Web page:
Of course you're right. Not too many would deny that. It's just that we
don't want to change. Well, we want to, but we've got too much invested in
our own crazy system. Look at it this way. I believe the being a
vegatarian is much healthier and in keeping with good karma. But I ain't
capable of switching off my burgers and dogs, etc now.
We might try to make the next generations more flexible and open to it
(especially for scientific pursuits) but that's our best hope.
:) 73 de John, ks4xn
On Tue, 3 Jun 1997, Chris R. Burger wrote:
> > The metric system is no easier than the English system in common everyday
> > use. Sure, you can move the decimal point easily in the metric system, but
> > so what? How often do we move decimal points?
> You sure haven't used the metric system!
> One of the prime advantages of the metric system is that you don't
> need fractions. You only have to typeset a few documents containing
> the lovely 1-3/64" (or is that 1 minus 3 divided by 64 seconds?) type
> measurements before you realise that the metric system has its
> Some questions:
> How many inches to a mile?
> How many ounces in a ton?
> How many cubic inches in a gallon?
> And if you're east of the Atlantic?
> Lemmesee, the answers are easy:
> 5280ft/mile x 12"/ft = 63 360"/mile
> 16ounces/lb x 2240lbs/ton = 35 840ounces/ton
> I give up. But whatever the conversion factor is, it's different
> on the other side of the Atlantic by something like 20%.
> Now try the equivalent questions for the metric system:
> mm per km?
> g per ton?
> ml per l?
> What is the mass of a litre of water?
> West of the Atlantic?
> 1 000 000 mm/km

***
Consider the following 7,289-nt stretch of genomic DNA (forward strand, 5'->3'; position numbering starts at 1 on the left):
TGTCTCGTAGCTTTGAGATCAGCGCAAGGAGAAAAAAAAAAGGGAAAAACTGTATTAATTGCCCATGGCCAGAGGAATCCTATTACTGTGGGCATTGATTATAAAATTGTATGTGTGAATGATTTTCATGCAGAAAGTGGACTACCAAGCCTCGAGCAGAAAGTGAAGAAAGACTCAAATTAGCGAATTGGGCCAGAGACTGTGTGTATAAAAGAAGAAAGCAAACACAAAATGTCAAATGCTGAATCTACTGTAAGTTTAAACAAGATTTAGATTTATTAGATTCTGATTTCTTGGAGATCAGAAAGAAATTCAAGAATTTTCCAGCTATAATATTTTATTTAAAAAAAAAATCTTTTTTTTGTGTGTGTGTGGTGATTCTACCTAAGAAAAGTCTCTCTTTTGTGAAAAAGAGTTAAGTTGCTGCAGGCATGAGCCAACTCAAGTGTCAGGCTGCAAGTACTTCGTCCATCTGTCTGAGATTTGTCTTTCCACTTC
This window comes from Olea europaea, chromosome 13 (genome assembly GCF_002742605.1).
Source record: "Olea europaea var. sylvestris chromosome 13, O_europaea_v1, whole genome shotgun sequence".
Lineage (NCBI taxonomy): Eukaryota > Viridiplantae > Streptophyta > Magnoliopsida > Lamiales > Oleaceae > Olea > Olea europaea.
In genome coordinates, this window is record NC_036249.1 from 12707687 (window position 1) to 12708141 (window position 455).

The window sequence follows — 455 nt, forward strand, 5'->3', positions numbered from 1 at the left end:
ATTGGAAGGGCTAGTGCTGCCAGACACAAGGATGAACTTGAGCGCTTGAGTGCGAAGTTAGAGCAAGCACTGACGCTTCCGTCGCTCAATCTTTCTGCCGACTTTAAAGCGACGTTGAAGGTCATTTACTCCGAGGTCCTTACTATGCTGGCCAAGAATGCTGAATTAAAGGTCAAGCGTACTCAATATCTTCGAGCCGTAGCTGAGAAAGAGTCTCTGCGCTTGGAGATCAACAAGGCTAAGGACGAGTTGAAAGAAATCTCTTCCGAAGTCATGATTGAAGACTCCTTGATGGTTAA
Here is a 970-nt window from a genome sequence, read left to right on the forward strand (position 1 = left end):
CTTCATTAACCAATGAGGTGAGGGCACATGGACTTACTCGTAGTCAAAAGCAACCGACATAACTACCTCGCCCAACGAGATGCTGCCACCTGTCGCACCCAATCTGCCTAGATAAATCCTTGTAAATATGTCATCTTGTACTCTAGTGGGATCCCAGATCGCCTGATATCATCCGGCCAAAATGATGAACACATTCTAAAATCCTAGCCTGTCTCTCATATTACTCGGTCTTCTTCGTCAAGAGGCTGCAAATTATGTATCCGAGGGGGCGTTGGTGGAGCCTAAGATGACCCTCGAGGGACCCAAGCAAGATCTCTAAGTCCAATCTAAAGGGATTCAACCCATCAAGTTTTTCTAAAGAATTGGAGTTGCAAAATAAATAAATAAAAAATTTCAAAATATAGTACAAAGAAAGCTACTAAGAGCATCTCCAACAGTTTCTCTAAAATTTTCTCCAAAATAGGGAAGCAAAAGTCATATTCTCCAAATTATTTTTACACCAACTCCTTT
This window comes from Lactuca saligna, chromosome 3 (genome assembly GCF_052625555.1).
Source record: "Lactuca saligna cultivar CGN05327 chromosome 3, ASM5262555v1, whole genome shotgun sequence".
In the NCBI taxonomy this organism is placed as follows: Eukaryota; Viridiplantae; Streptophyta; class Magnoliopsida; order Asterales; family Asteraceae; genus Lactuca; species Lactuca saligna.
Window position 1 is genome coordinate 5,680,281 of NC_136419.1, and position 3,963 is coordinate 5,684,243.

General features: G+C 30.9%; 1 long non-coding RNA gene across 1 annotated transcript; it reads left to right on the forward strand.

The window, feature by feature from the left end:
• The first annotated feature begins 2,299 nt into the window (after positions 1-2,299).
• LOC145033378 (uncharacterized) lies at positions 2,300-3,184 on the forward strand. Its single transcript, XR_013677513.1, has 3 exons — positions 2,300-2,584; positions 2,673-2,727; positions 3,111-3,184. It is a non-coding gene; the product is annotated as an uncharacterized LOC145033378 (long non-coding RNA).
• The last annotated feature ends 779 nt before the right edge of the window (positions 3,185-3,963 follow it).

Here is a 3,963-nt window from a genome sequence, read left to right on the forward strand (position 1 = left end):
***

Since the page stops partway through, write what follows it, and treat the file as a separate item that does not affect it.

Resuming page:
> 1 000 000 g/ton
> 1000 ml/l
> 1 kg, of course
> And, gee, west of the Atlantic it's the same!
> > Metrites criticize the English system as arbitrary. But at the end of the
> > day, I can always find my foot.
> I dare say your foot may not be an exact twelve inches...
> Besides, the base unit of the SI system is derived from the
> circumference of the earth--the circumference over the poles is
> 40 000 km.
> > I once tried a 25 meter tower, but found that an 82-foot one worked better.
> That's only because it sounds higher, thereby lowering your voice by
> at least three full tones when you tell the station you're working!
> Now, to relevant stuff: Tool and hardware sizes are much simpler in
> the metric system. For example, spanners/wrenches/sockets/nuts/bolts
> are numbered in their mm size, which is an integer. Instead of
> having to look for a 17/163" tool, you can simply grab a 12. Bolts
> are similarly numbered by diameter (e.g. an 8 mm bolt). And, best of
> all, wires are sold by surface area (2 sq. mm) or diameter (1 mm),
> depending on the application. How much current does a number 22 wire
> carry anyway?
> Chris R. Burger
> PS Hey, on the other hand, this imperial system really is easy:
> 16 ounces to the pound
> 14 pounds to the stone
> 2 stones to the quarter
> 4 quarters to the hundredweight
> 20 hundredweights to the ton
> Gee, this is a real elegant system!
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